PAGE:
More should be done to catch fag and baccy smugglers, say MPs
Customs officers should be doing more to stop the smuggling of cheap cigarettes and tobacco into the country through Dover, according to MPs.
The Public Accounts Committee said the implementation of new initiatives to tackle problem, which costs the government £1.9 billion a year, had been "painfully slow".
MPs have also criticised tobacco manufacturers for failing to co-operate in tackling smuggling.
It had been predicted that new measures to stop the trade would cut losses by £900 million by 2015. But the committee report revealed that three of the five initiatives had produced nothing by March 2013.
Margaret Hodge, chair of the committee, said Her Majesty's Revenue and Customs (HMRC) needed to do more to challenge UK tobacco manufacturers who turned a blind eye to the avoidance of UK tax.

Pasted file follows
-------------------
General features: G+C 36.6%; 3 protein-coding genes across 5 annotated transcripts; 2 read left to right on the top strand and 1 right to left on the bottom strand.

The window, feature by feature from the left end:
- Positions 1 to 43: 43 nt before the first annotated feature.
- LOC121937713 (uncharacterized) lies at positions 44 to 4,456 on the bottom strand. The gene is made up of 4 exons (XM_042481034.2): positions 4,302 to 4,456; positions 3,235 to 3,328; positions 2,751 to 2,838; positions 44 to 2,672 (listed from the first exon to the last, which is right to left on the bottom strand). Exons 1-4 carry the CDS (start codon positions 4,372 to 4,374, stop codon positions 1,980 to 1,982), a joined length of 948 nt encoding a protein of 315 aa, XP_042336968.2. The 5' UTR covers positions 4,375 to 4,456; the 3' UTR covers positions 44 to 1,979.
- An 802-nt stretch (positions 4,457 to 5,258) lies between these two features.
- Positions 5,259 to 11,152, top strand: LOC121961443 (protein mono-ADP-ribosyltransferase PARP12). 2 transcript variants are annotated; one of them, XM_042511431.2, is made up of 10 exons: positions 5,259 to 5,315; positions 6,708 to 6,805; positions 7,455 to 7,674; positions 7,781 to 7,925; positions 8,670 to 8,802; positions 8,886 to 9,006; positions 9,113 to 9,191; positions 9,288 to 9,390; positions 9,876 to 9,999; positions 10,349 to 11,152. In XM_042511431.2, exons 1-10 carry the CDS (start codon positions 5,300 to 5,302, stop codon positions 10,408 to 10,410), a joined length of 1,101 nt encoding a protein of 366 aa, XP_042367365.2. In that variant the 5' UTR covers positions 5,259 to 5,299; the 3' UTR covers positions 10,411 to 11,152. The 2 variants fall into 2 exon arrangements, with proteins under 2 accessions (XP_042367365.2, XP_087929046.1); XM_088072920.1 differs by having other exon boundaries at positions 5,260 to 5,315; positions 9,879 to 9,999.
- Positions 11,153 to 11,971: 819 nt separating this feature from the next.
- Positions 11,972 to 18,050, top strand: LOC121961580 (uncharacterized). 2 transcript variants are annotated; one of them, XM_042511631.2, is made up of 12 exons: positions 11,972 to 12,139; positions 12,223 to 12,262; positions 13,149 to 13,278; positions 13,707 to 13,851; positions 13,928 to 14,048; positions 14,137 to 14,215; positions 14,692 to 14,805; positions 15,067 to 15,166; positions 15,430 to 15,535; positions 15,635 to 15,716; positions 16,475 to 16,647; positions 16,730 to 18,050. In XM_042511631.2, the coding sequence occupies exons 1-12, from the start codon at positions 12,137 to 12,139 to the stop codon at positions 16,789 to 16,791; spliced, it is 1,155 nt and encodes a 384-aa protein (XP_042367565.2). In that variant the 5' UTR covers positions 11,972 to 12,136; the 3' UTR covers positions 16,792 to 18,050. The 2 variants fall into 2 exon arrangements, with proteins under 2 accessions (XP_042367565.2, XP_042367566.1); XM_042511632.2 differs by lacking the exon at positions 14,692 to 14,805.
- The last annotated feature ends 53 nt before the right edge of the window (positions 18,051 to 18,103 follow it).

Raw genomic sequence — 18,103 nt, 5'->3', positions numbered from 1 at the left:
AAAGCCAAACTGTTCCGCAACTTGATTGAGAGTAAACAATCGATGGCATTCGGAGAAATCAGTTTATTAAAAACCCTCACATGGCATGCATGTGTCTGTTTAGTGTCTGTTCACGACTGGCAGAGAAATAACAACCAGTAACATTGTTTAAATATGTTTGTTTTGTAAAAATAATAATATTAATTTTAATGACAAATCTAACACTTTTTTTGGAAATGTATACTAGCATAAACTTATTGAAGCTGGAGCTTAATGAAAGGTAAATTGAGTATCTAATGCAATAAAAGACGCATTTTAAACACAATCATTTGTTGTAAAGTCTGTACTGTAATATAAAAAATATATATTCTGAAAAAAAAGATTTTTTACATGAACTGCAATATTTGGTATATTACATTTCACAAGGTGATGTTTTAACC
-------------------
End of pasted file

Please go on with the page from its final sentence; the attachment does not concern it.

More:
“The supply of some brands of hand-rolling tobacco to some countries in 2011 exceeded legitimate demand by 240 per cent," she said.
"HMRC must be more assertive with these manufacturers. So far it has not fined a single one of them.”
Although there had been a "significant reduction" in smuggling in the 10 years up to 2011, the committee said some of the money which HMRC had been planning to use for new initiatives had been used to fund six overseas intelligence officers already in post.
“HMRC appears to have used some of the funding from the 2010 Spending Review, earmarked for investment in new initiatives to tackle tobacco smuggling, for business-as-usual funding of its tobacco strategy”, the report said.
Customs officers at Dover have seized millions of cigarettes and packets of tobaccos over the years as smugglers use more sophisticated methods to conceal their illegal goods.
Offenders are prosecuted, and frequently jailed, and the confiscated goods are destroyed.
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